In order to produce the architectural work a wood-fired kiln was designed and built in the grounds of the house. According to an article on the pottery in Country Homes magazine in 1911, Mary was advised by the Watts’ friend William de Morgan as to what design to go for. This is where it gets really interesting for me. This first kiln survives as a garden feature (and shed) in a similar way to the eighteenth-century kiln at the Pottery in the Park in Dunster in Somerset. It is well looked after but not accessible to the public.

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The wood-fired kiln built for Mary Watts at Compton in Surrey c.1895. Image © Hilary Calvert

Once the pottery became a business it moved into specially built accommodation on the other side of the road and a larger, conventional, bottle kiln was constructed. The earlier kiln though is very interesting. I have only seen it via Hilary’s and the BBC’s photographs and have to go by them. It is a fairly conventional drum shape with a domed top and a central vent. Below it has two parallel fireboxes running underneath the ware-chamber. The chamber door is above the fireboxes with a narrow platform for access built over the fire mouths.

Given that it seems reasonably likely that de Morgan was the advisor on the choice and design of kiln, a first reaction is to imagine some kind of link to the technology that he used for his own ceramics. As far as I am aware there is no information about his kilns or precise firing methods other than an understanding that he was using low temperature reducing conditions to produce his lustre effects. He might well have used a kiln derived from Italian or Iberian tin-glaze traditions for instance and the projecting firebox and steps up to the door are similar to kilns of that type. Even two fireboxes might just be a possibility but it doesn’t ring true. The 1911 article is the main source for the story that de Morgan was the key source for the kiln design. Given that Mary Watts keep a very detailed diary it may be that there is also evidence of her approaching one or more of the local potteries for advice. There are several candidates and the Wrecclesham Pottery at Farnham, was perhaps the most useful potential contact. The earliest of the Wrecclesham kilns was built in 1873 and by 1889/90 the pottery was working with the Farnham Art School and making for Heals and Liberty’s.

Although there are precedents, the Compton kiln is an unusual arrangement for a pottery kiln; a circular ware-chamber drum above two parallel rectangular fireboxes. Then again it is important to take into account that it was built to fire large scale architectural ceramics for the Watts Chapel not to make pottery – that came later. In some ways it resembles is a rectangular medieval floor or roof-tile kiln. Archaeological discoveries of medieval tile kilns had been recorded from the 1830s onwards and the basic structure of two or three parallel fireboxes under a perforated floor was well known enough to be illustrated in Llewellynn Jewitt’s book The Ceramic Art of Great Britain in 1878.

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Medieval floor-tile kiln excavated at Repton Priory, Derbyshire in 1866. Llewellynn Jewitt, 1878, The Ceramic Art of Great Britain, Vol 2 p. 144

Before pushing that idea too far, it is interesting to note that the only other unconventional 19th century/early 20th century kilns with pairs of parallel fireboxes are those at the Wrecclesham Pottery down the road. A cylindrical ware-chamber accessed from a high doorway sits above two opposed pairs of parallel rectangular fireboxes. The ware-chamber form is not unfamiliar in the south of England – Lake’s kiln at Truro is an example – but the parallel fireboxes are curious. I am not clear whether all three kilns at Wrecclesham were of this design – the date of construction of the surviving one predates the third which was built in 1914 according to Peter Brears. Did the Compton kiln come first and what, if any, connections are there?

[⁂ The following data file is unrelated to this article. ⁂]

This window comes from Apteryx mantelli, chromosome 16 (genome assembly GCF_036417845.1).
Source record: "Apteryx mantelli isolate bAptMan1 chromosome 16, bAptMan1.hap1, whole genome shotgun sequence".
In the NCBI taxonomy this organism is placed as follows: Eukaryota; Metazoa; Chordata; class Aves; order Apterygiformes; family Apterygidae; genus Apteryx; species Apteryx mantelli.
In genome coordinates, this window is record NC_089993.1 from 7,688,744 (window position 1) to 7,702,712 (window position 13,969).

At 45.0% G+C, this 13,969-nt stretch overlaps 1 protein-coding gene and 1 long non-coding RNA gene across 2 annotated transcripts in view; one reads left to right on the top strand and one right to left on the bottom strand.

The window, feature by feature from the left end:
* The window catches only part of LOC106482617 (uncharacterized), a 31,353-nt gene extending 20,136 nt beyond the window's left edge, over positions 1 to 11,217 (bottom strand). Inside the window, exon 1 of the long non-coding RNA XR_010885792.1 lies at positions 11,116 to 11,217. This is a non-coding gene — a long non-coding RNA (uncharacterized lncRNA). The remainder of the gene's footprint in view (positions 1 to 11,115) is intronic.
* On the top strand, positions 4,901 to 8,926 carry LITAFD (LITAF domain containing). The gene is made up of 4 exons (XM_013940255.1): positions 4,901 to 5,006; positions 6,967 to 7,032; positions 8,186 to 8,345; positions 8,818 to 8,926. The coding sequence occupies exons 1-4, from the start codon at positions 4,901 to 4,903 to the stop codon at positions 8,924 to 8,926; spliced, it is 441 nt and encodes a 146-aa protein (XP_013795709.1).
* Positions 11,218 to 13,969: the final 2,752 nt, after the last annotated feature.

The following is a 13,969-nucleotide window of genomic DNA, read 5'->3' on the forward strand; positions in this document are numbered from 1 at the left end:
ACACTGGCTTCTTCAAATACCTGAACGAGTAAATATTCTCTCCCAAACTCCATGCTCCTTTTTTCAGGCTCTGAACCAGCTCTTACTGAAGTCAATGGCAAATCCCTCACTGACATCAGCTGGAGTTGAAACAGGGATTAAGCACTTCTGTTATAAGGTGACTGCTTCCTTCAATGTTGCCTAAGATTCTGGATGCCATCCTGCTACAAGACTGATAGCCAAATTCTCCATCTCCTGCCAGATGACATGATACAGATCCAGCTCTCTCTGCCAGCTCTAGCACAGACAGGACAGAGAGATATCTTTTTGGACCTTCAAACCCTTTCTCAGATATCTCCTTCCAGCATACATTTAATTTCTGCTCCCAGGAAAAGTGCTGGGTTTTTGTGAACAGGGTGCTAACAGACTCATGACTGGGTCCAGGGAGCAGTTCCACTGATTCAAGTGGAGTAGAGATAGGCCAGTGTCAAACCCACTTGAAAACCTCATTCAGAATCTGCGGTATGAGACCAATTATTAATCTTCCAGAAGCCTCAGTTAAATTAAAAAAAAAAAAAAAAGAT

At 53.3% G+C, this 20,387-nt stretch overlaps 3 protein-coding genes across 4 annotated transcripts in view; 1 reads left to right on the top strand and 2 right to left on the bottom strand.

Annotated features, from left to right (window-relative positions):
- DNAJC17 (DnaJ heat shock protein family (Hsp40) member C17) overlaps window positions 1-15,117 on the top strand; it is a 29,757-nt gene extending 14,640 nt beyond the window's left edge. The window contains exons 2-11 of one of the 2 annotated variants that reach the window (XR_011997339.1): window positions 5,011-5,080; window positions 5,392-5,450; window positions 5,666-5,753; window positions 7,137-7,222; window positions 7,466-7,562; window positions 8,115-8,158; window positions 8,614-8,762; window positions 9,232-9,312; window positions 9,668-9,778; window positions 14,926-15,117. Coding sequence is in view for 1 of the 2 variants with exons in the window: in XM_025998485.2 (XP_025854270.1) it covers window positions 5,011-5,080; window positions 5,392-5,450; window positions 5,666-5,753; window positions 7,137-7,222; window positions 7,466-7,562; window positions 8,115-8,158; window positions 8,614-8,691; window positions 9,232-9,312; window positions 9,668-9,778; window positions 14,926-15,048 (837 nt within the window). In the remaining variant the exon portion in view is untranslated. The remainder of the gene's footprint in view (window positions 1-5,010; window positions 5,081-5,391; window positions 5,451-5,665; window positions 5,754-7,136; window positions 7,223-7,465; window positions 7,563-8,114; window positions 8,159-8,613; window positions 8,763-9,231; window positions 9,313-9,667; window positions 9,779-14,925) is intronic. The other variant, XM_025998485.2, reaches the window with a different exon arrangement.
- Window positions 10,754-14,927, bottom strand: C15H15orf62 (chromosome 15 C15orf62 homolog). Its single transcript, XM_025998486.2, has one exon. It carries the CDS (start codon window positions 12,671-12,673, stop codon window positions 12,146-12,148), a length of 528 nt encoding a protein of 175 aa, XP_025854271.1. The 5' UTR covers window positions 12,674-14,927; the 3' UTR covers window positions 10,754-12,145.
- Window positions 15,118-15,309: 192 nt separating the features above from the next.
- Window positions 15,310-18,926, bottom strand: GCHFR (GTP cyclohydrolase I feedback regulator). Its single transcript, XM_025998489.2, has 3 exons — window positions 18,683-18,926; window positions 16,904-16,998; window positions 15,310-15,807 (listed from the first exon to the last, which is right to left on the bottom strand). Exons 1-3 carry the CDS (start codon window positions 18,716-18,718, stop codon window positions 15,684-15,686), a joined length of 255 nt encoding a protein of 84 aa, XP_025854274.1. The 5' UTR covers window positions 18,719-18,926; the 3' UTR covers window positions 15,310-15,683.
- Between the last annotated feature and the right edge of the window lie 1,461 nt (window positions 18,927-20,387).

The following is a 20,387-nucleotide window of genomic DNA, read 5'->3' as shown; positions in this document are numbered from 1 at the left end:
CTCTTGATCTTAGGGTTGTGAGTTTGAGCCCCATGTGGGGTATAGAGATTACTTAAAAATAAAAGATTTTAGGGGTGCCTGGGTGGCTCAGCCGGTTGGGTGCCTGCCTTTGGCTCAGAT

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Wrecclesham Pottery, Farnham. Kiln 2. Late 19th century. Two more fireboxes are out of sight to the left. The kiln was originally fully enclosed.

Bearing in mind the Arts and Crafts Movement sensibilities and the deeply religious and symbolist thinking of the Watts, it seems possible that de Morgan suggested that a link to medieval architectural ceramic technology would be appropriate. The architectural references of the Watts Chapel are many but there are plenty of Italian models for large scale terracotta work. Wood-firing was certainly chosen because it would provide a subtle variation in colour. The result was kiln whose design was rooted in an interpretation of medieval archaeology in the light of an understanding of how kilns work rather than a more traditional kiln built with the help of one of the local potteries. At the same time there is a curious overlap with what is going on at Wrecclesham that must in some way be relevant.

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Firing the original kiln at Compton in 1906. Country Homes 1911. The wall in front of the kiln is presumably part of a surrounding building now demolished.

 

 

 

 

 

 

 

 

 

 

 

 

 

 

By around 1913 Mary Watts had turned the pottery into a business and new workshops, clay-processing facilities and a kiln shed with a more conventional bottle kiln had been built for what became known as the Potters’ Arts Guild. Their production focussed on funerary monuments, garden wares and small figurative sculptures. The garden wares were sold through Liberty’s and are sometimes confused with another range designed by Archibald Knox. There is a Pathé newsreel film that shows the pottery and the interior of the kiln in 1933 (see below).  That kiln survived in use into the 1950s before being demolished after the pottery closed. The kiln shed is now part of the Watts Gallery café/restaurant.

The Watts Gallery and Artists’ Village is in Down Lane, Compton, Guildford, Surrey. GU3 1DQ. For visitor information see their website www.wattsgallery.org.uk/en-gb/. The kiln is not accessible to the public.

Bibliography:

Bills, Mark, (ed), 2011. An Artists’ Village. G. F. Watts and Mary Watts at Compton. London: Phillip Wilson Publishers

Brears, P.D.C. 1971. The Farnham Potteries. Chichester: Phillimore

Calvert, Hilary, 2006. Compton Pottery. Compton, Surrey: Watts Gallery

The Potter’s Art. Filmed at the Compton Pottery Guildford. British Pathé, 1933.  www.britishpathe.com/video/potters-art (21/02/16)